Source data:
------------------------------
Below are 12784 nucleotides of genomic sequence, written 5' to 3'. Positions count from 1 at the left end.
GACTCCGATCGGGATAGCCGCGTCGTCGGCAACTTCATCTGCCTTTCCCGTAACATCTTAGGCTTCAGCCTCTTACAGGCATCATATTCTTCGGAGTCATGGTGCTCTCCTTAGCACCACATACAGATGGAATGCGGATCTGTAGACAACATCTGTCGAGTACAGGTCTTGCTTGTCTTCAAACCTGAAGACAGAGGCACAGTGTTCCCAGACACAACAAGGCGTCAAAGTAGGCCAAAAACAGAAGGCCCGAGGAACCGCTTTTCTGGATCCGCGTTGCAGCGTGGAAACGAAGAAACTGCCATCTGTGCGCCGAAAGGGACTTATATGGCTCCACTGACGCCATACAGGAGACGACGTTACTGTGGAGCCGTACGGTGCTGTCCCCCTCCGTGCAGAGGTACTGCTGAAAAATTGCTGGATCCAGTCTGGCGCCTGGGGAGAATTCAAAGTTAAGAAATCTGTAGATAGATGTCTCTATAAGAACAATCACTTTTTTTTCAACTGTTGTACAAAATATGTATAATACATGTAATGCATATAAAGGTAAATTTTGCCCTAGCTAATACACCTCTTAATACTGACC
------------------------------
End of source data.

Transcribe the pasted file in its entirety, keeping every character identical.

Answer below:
Below are 12784 nucleotides of genomic sequence, written 5' to 3'. Positions count from 1 at the left end.
GACTCCGATCGGGATAGCCGCGTCGTCGGCAACTTCATCTGCCTTTCCCGTAACATCTTAGGCTTCAGCCTCTTACAGGCATCATATTCTTCGGAGTCATGGTGCTCTCCTTAGCACCACATACAGATGGAATGCGGATCTGTAGACAACATCTGTCGAGTACAGGTCTTGCTTGTCTTCAAACCTGAAGACAGAGGCACAGTGTTCCCAGACACAACAAGGCGTCAAAGTAGGCCAAAAACAGAAGGCCCGAGGAACCGCTTTTCTGGATCCGCGTTGCAGCGTGGAAACGAAGAAACTGCCATCTGTGCGCCGAAAGGGACTTATATGGCTCCACTGACGCCATACAGGAGACGACGTTACTGTGGAGCCGTACGGTGCTGTCCCCCTCCGTGCAGAGGTACTGCTGAAAAATTGCTGGATCCAGTCTGGCGCCTGGGGAGAATTCAAAGTTAAGAAATCTGTAGATAGATGTCTCTATAAGAACAATCACTTTTTTTTCAACTGTTGTACAAAATATGTATAATACATGTAATGCATATAAAGGTAAATTTTGCCCTAGCTAATACACCTCTTAATACTGACC